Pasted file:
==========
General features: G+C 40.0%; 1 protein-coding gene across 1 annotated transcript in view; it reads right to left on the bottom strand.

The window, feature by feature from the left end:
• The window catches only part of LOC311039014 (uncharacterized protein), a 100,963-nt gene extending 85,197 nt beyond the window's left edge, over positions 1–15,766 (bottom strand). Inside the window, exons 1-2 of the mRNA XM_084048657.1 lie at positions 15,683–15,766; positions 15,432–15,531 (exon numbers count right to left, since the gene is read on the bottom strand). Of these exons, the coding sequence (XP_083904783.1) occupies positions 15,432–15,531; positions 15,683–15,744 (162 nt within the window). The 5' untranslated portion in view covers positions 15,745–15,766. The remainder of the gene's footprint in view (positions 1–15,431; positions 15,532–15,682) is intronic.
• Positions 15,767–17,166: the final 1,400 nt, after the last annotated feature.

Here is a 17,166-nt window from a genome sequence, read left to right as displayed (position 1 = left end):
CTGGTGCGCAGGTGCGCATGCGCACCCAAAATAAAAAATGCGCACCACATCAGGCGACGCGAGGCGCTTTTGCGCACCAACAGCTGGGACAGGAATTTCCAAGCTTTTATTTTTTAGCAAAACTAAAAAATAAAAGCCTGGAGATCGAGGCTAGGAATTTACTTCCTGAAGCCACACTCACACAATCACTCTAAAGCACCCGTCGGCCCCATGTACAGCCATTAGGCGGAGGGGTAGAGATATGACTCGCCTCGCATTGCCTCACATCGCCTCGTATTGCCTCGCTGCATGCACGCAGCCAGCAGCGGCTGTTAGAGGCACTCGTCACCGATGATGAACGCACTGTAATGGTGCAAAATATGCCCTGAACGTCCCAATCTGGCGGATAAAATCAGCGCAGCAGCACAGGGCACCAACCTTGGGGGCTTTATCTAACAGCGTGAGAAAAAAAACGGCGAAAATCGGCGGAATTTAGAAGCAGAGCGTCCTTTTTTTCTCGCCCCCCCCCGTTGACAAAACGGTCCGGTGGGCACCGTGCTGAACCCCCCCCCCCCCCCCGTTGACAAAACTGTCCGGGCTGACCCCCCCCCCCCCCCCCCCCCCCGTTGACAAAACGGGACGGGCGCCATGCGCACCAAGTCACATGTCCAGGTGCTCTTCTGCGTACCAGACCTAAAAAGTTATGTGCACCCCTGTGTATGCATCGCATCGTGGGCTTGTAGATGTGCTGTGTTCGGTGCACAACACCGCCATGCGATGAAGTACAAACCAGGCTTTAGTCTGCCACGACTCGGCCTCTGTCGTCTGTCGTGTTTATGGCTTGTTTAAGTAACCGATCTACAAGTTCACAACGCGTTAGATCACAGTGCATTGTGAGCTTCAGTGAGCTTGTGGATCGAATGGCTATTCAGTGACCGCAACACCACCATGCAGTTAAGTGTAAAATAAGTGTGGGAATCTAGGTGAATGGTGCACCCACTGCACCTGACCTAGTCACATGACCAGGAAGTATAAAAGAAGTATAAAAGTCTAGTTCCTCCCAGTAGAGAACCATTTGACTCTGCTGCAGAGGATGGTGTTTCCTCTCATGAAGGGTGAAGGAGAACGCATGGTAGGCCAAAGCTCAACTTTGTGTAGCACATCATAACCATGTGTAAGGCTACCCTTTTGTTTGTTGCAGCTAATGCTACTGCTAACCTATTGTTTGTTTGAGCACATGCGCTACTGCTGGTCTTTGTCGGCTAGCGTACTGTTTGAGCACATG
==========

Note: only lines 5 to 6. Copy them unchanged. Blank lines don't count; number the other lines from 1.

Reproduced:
Here is a 17,166-nt window from a genome sequence, read left to right as displayed (position 1 = left end):
CTGGTGCGCAGGTGCGCATGCGCACCCAAAATAAAAAATGCGCACCACATCAGGCGACGCGAGGCGCTTTTGCGCACCAACAGCTGGGACAGGAATTTCCAAGCTTTTATTTTTTAGCAAAACTAAAAAATAAAAGCCTGGAGATCGAGGCTAGGAATTTACTTCCTGAAGCCACACTCACACAATCACTCTAAAGCACCCGTCGGCCCCATGTACAGCCATTAGGCGGAGGGGTAGAGATATGACTCGCCTCGCATTGCCTCACATCGCCTCGTATTGCCTCGCTGCATGCACGCAGCCAGCAGCGGCTGTTAGAGGCACTCGTCACCGATGATGAACGCACTGTAATGGTGCAAAATATGCCCTGAACGTCCCAATCTGGCGGATAAAATCAGCGCAGCAGCACAGGGCACCAACCTTGGGGGCTTTATCTAACAGCGTGAGAAAAAAAACGGCGAAAATCGGCGGAATTTAGAAGCAGAGCGTCCTTTTTTTCTCGCCCCCCCCCGTTGACAAAACGGTCCGGTGGGCACCGTGCTGAACCCCCCCCCCCCCCCCGTTGACAAAACTGTCCGGGCTGACCCCCCCCCCCCCCCCCCCCCCCGTTGACAAAACGGGACGGGCGCCATGCGCACCAAGTCACATGTCCAGGTGCTCTTCTGCGTACCAGACCTAAAAAGTTATGTGCACCCCTGTGTATGCATCGCATCGTGGGCTTGTAGATGTGCTGTGTTCGGTGCACAACACCGCCATGCGATGAAGTACAAACCAGGCTTTAGTCTGCCACGACTCGGCCTCTGTCGTCTGTCGTGTTTATGGCTTGTTTAAGTAACCGATCTACAAGTTCACAACGCGTTAGATCACAGTGCATTGTGAGCTTCAGTGAGCTTGTGGATCGAATGGCTATTCAGTGACCGCAACACCACCATGCAGTTAAGTGTAAAATAAGTGTGGGAATCTAGGTGAATGGTGCACCCACTGCACCTGACCTAGTCACATGACCAGGAAGTATAAAAGAAGTATAAAAGTCTAGTTCCTCCCAGTAGAGAACCATTTGACTCTGCTGCAGAGGATGGTGTTTCCTCTCATGAAGGGTGAAGGAGAACGCATGGTAGGCCAAAGCTCAACTTTGTGTAGCACATCATAACCATGTGTAAGGCTACCCTTTTGTTTGTTGCAGCTAATGCTACTGCTAACCTATTGTTTGTTTGAGCACATGCGCTACTGCTGGTCTTTGTCGGCTAGCGTACTGTTTGAGCACATG